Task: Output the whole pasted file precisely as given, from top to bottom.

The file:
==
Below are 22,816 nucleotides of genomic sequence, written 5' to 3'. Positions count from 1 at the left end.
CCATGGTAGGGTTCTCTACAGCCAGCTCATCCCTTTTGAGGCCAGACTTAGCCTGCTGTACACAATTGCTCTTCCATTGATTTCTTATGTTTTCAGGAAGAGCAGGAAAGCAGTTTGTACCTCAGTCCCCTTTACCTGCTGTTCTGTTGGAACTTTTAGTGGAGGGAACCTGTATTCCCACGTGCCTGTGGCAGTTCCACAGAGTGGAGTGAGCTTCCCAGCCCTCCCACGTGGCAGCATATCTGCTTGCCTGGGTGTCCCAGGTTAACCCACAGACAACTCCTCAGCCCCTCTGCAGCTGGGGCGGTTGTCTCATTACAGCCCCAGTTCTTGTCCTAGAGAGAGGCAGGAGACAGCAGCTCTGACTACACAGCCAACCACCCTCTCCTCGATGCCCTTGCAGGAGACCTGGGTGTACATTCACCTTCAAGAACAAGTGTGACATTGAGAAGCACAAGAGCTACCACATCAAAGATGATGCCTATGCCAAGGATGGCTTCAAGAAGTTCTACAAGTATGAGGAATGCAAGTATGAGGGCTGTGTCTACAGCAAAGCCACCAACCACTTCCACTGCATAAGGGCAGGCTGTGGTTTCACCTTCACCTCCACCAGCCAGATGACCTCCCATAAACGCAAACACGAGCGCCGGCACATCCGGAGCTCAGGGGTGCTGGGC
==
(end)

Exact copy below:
Below are 22,816 nucleotides of genomic sequence, written 5' to 3'. Positions count from 1 at the left end.
CCATGGTAGGGTTCTCTACAGCCAGCTCATCCCTTTTGAGGCCAGACTTAGCCTGCTGTACACAATTGCTCTTCCATTGATTTCTTATGTTTTCAGGAAGAGCAGGAAAGCAGTTTGTACCTCAGTCCCCTTTACCTGCTGTTCTGTTGGAACTTTTAGTGGAGGGAACCTGTATTCCCACGTGCCTGTGGCAGTTCCACAGAGTGGAGTGAGCTTCCCAGCCCTCCCACGTGGCAGCATATCTGCTTGCCTGGGTGTCCCAGGTTAACCCACAGACAACTCCTCAGCCCCTCTGCAGCTGGGGCGGTTGTCTCATTACAGCCCCAGTTCTTGTCCTAGAGAGAGGCAGGAGACAGCAGCTCTGACTACACAGCCAACCACCCTCTCCTCGATGCCCTTGCAGGAGACCTGGGTGTACATTCACCTTCAAGAACAAGTGTGACATTGAGAAGCACAAGAGCTACCACATCAAAGATGATGCCTATGCCAAGGATGGCTTCAAGAAGTTCTACAAGTATGAGGAATGCAAGTATGAGGGCTGTGTCTACAGCAAAGCCACCAACCACTTCCACTGCATAAGGGCAGGCTGTGGTTTCACCTTCACCTCCACCAGCCAGATGACCTCCCATAAACGCAAACACGAGCGCCGGCACATCCGGAGCTCAGGGGTGCTGGGC